This startup is going after the $35-billion liquor industry in India, and will enable people to use smartphones to buy their favourite spirit bottle on their app, which can be redeemed by portion in any hotel across the country.
Prasanna Natarajan and Prashant Adurty are two individuals who understand the retail industry and the gaps in the trade. Since they were also familiar with the workings of the liquor industry, they decided to work around the regulations that bar the sale of alcohol on digital channels to build a business.
Their app, HipBar, allows liquor connoisseurs to buy full bottles of their favourite booze and later redeem it in any restaurant or hotel across the country. For example, if the connoisseur buys a bottle of expensive whisky for Rs 5,000, he can consume even a small portion of, say, 30 ml in any bar. The hotel or bar will then charge the connoisseur for the portion, which will be paid through the app. The app will immediately reflect a reduction in the volume of the bottle. The bottle of whisky that was purchased will stand as a prepaid instrument and its value will diminish as the customer opts to consume the whisky later on.
"We are a fintech company and also a platform for liquor companies to promote their brands on," says Prasanna, founder of HipBar.
Connoisseurs may not know where their favourite liquor is available while they are travelling. HipBar integrates high-end bars across the country, and cuts deals with the liquor industry to promote their finest spirits on the app. Additionally, it provides liquor companies a platform to discover data on younger connoisseurs who will be future spenders on fine spirits.
A world of opportunity
Since direct advertising of spirits is illegal in the country, the Indian liquor industry has leveraged surrogate advertising on digital channels. But it is yet to use a fintech and promotional platform, which does not fall under the regulatory gamut, to promote premium spirits.
Various reports put the Indian liquor industry at $30 billion, with at least $2 billion spent on annual marketing activity. The industry harnesses all forms of marketing, using print and digital paraphernalia and outdoor initiatives to promote its products. However, it needs disruption and is yet to use dynamic engagement on digital platforms.
The liquor industry works like the fast-moving consumer goods (FMCG) industry, where cases are bought by a stockist, or a bonded warehouse of the government, before being retailed to stores and hotels. The gap in consumer expectations arises when a liquor connoisseur does not find his choice of spirit at a store or a restaurant. Often, they make do with options that they do not necessarily like or resort to experimenting with brands they are not familiar with. "This is why HipBar makes sense, because it helps you discover your favourite drink and the place you want to redeem it at," says Prashant. He heads operations at HipBar.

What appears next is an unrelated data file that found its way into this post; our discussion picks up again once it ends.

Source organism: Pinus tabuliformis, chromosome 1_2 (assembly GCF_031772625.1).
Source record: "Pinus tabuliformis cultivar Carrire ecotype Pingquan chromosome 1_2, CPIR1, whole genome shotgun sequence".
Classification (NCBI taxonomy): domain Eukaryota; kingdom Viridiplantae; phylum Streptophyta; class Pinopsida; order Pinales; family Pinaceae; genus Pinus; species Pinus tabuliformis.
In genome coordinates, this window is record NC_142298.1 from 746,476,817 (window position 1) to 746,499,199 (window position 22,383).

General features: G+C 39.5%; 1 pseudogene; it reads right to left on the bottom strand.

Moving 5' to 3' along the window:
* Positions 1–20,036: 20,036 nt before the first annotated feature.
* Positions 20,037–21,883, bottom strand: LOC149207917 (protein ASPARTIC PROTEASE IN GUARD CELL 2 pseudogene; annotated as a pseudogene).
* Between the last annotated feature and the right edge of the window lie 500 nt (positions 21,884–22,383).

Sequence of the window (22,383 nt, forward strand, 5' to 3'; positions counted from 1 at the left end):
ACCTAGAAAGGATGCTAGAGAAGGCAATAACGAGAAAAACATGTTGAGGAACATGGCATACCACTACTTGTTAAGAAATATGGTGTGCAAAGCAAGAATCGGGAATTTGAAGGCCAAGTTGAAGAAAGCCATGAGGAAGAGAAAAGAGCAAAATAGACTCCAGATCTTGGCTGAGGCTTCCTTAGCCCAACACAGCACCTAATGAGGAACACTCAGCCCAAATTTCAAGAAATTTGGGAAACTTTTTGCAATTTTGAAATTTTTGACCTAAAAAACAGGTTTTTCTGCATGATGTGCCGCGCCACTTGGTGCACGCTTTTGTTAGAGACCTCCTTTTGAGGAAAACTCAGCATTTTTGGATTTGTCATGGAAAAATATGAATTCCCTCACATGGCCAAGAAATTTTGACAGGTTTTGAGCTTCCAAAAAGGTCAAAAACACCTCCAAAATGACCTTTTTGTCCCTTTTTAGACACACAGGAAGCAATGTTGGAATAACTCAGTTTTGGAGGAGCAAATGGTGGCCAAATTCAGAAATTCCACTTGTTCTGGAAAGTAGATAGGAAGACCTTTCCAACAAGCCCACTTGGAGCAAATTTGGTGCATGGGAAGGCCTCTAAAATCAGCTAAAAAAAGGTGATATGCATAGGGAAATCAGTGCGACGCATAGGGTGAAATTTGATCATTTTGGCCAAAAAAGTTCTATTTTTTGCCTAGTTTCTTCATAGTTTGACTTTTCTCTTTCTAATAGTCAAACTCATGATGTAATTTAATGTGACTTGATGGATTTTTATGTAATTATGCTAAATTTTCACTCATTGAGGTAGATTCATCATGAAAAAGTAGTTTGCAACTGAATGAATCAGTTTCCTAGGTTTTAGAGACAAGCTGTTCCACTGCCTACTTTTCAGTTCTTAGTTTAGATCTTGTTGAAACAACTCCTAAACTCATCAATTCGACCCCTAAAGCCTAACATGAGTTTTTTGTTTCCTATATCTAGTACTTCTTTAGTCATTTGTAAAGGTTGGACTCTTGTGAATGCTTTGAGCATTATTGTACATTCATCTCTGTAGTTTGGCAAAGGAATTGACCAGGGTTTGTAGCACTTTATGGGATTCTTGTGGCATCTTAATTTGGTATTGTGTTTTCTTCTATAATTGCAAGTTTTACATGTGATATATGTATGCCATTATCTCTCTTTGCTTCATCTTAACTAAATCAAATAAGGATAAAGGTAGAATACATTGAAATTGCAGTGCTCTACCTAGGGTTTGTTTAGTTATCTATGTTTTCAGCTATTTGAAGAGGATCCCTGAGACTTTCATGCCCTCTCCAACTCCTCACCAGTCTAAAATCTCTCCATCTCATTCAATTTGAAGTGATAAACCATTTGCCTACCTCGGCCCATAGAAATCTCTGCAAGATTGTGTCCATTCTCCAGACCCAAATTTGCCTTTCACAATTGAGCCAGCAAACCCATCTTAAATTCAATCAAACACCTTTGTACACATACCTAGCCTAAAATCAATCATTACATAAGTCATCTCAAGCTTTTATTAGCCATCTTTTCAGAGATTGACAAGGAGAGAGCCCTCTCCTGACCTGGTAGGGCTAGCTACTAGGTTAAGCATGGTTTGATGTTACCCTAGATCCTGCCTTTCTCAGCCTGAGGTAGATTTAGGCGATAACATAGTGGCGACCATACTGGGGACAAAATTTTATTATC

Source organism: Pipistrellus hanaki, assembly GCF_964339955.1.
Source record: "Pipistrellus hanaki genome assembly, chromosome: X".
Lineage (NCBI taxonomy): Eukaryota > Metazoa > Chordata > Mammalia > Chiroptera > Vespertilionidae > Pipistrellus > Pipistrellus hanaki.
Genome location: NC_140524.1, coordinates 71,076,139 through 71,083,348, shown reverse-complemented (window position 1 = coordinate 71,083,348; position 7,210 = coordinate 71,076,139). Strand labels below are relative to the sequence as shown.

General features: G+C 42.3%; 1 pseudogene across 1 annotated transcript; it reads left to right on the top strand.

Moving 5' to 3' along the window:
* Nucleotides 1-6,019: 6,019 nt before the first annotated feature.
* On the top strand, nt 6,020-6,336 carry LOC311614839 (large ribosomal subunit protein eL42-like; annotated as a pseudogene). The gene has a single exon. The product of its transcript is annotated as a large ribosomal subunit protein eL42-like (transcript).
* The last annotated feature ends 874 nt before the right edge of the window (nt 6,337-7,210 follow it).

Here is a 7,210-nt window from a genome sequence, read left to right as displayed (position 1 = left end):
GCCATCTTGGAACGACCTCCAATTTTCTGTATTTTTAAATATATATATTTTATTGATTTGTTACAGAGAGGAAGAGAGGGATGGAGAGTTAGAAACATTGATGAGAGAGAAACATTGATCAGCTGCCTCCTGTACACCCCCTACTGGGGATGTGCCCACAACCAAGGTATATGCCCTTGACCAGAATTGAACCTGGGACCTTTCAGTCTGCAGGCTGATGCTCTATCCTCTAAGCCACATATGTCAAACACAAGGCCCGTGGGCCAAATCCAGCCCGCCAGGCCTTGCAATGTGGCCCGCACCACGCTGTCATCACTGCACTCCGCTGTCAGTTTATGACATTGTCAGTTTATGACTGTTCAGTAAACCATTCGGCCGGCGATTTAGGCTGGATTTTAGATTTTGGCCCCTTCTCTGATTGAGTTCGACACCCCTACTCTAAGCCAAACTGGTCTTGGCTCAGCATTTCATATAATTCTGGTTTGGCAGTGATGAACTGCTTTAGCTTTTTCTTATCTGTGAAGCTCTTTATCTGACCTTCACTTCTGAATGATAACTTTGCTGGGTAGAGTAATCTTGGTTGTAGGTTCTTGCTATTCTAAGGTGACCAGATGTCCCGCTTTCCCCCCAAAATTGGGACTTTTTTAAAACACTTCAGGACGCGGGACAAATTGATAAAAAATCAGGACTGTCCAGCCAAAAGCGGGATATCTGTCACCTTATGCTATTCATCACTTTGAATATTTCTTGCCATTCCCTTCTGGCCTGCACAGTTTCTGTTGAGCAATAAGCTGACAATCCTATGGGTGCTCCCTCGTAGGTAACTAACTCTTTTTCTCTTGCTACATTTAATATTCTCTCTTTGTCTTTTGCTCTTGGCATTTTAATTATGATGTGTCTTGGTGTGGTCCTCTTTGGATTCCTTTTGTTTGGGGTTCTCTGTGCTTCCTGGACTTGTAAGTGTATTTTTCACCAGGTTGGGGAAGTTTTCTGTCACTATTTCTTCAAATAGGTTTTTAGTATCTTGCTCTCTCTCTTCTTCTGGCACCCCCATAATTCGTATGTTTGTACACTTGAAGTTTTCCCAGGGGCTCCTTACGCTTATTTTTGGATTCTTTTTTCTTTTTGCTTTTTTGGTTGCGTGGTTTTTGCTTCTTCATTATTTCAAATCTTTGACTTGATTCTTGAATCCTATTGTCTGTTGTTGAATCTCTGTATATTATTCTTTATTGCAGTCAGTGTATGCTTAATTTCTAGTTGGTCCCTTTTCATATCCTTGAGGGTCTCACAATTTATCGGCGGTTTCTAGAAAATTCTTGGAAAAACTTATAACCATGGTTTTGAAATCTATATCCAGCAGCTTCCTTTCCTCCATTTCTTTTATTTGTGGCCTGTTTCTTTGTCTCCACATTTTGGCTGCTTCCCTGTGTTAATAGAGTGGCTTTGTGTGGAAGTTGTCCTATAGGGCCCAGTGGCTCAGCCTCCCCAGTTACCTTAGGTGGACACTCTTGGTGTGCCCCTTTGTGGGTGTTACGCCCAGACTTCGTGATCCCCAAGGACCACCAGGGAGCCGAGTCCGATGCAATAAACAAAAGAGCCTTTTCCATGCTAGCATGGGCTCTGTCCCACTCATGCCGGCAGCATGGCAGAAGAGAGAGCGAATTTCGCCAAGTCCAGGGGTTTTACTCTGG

Currently, HipBar is piloting in around 80 restaurants in Bengaluru and has one of India's largest liquor companies backing it on product support. The company has also invested Rs 7 crore to build the business. It works like any fintech and retailer app but allows the customer to pre-load the wallet with a liquor bottle instead, and the retailer's app will generate the order and will accept payments from the consumer app. Payments will be based on codes generated by HipBar, which can be redeemed with the retailer. The platform will also make money from in-app advertising.
HipBar customers get a discounted rate; they are and will not pay a premium like other customers. This way, the volume consumed is commensurate with the value paid for the bottle on the app. Says Prasanna,
"We decide the rates with each restaurant and make sure our customers do not pay a higher rate. We also work with liquor companies on the rates."
Where did the learnings come from?
Prasanna has his own liquor manufacturing unit where he designs high-end liquor, manufacturers and distributes them. But he found that the traditional way of distributing liquor lacked uniformity. Some state governments - like Karnataka - exercised strict control by making sure that all liquor went to their warehouses, while some others - like West Bengal - allowed wholesalers to distribute the liquor. In Tamil Nadu the retailing and wholesaling is controlled by the government. With different States carrying different rules there is a lack of uniformity, which affects the supply of high-end liquor to the market, from the manufacturer to the retailer. To fight this discrepancy in supply Prasanna decided to change things around. For the last decade, Prasanna has spent time understanding how pricing and advertising of liquor work. So, in 2015, he roped in Prashant, who has worked as a consultant in many global firms and also put in time during the boom period of Indian brick-and-mortar retail, between 2006 and 2010.
Businesses that provide this kind of a service with technology, mostly on the B2B side, are companies like Sabonka Technologies (Shotang) and Mobisy Technologies (BizOm). But they work in the handset and FMCG industries, and do not have a direct connect with the consumer. HipBar provides this connect directly to the liquor manufacturers and retailers.
"These businesses have to scale up soon or else they will end up burning more cash to acquire customers," says Naganand Doraswamy, CEO of IdeaSpring Capital.
Prasanna and Prashant are going all out with their 32-member team to build a big business. It is only a matter of time when the connoisseurs take to the app to reserve their drink on the phone.
- Prasanna Natarajan
- Spirits industry in India
- distribution of liquor in India
- the future of liquor distribution
- online channels for liquor